Description: East Asia, China, Han Dynasty, ca. 206 BCE to 220 CE. A mold-made ceramic ram in a recumbent pose with legs folded beneath its body, presenting a sweet countenance with long curled horns, eyes, and muzzle nicely delineated. Traces of red-orange pigment remain over the white body. Size: 4.625" L x 3" H (11.7 cm x 7.6 cm)
Tomb figures like this one are part of a class of artifacts called mingqi - sometimes known as "spirit utensils" or "vessels for ghosts". They became popular in the Han Dynasty and would persist for several centuries. Alongside figures like this one were musicians, athletes, other animals, structures
Even though they were mass produced, mingqi of the Han Dynasty often show a high level of detail and naturalism. These were designed to assist the po, the part of the soul of the deceased that remained underground with the body while the hun, the other part of the soul, ascended. Caring for the po seems to have taken on a new level of meaning in the Han period, with more elaborate rituals and tomb construction arising.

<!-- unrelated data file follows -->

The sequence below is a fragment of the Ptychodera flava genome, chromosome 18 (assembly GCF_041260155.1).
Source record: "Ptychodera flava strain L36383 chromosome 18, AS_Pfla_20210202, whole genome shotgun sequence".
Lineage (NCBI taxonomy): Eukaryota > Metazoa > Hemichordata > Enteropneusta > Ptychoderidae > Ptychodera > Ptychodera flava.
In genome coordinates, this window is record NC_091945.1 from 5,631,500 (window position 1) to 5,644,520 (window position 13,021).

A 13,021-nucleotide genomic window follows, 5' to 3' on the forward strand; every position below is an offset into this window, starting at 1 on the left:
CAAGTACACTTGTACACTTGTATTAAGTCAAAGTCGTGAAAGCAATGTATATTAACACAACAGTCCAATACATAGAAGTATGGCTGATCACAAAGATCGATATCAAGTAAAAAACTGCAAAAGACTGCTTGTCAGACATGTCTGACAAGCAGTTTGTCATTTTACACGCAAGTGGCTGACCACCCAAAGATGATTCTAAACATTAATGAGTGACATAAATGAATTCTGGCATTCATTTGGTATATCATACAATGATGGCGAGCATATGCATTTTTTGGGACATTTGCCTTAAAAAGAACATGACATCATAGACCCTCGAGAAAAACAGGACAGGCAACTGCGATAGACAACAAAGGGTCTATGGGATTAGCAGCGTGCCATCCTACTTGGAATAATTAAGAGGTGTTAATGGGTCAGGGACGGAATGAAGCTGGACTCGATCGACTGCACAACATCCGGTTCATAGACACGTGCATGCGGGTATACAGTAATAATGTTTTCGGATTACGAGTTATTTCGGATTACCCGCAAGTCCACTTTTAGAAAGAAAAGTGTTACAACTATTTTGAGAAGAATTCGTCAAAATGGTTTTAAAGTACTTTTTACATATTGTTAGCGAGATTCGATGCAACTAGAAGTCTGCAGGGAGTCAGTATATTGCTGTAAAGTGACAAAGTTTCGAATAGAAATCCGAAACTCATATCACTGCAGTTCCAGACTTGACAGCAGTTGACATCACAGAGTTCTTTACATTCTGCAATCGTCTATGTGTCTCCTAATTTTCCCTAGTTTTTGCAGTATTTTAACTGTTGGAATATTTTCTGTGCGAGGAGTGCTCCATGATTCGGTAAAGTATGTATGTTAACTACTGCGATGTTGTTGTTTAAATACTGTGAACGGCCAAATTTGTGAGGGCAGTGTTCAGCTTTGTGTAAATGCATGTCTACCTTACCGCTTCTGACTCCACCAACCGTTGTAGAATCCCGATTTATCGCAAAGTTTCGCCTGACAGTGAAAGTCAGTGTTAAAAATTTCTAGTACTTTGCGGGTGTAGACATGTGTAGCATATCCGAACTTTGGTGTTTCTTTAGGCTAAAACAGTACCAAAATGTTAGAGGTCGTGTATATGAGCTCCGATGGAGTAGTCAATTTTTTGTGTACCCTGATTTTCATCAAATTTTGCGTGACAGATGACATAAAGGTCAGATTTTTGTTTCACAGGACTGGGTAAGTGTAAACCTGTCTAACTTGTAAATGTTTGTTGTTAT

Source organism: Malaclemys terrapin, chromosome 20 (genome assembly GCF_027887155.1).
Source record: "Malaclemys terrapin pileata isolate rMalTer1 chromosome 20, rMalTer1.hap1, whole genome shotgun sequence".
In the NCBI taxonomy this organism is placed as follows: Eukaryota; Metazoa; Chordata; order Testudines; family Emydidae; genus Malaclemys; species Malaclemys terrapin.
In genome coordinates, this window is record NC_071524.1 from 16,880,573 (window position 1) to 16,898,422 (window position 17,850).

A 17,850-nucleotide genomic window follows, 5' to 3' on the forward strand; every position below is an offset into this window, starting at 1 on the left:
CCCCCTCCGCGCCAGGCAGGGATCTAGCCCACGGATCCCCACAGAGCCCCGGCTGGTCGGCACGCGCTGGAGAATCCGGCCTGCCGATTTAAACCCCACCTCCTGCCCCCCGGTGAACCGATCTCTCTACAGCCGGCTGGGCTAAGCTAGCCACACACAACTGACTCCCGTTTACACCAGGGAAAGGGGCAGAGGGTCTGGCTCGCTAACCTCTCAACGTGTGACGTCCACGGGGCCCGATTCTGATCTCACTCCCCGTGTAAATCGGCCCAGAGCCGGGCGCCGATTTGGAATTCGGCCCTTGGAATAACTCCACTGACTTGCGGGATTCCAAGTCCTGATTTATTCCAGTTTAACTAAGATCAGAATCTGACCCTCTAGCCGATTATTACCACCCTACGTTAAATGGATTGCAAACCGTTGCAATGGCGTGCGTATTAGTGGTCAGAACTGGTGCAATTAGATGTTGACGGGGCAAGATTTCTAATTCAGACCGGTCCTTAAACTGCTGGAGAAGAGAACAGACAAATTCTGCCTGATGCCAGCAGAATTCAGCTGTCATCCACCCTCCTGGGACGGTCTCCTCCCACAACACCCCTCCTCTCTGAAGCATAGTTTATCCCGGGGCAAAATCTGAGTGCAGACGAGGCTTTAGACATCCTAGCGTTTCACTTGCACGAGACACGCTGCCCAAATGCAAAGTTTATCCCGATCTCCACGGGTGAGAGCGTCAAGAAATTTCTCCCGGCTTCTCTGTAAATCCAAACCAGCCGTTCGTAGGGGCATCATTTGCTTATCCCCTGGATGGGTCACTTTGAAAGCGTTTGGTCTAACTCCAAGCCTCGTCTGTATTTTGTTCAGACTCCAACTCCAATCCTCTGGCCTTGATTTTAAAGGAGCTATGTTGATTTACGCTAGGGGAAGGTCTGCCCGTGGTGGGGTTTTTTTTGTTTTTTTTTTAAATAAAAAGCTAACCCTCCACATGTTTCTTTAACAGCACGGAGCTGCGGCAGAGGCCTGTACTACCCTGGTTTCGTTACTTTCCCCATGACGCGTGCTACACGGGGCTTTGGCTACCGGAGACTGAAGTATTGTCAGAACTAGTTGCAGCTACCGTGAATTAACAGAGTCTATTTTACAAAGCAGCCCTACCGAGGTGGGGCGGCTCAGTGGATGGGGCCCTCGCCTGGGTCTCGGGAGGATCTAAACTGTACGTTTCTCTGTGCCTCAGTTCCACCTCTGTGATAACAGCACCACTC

Provenance: private Orange County, California USA collection acquired before 2000
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Condition Report: Expected surface wear with pigment losses and areas of encrustation commensurate with age.
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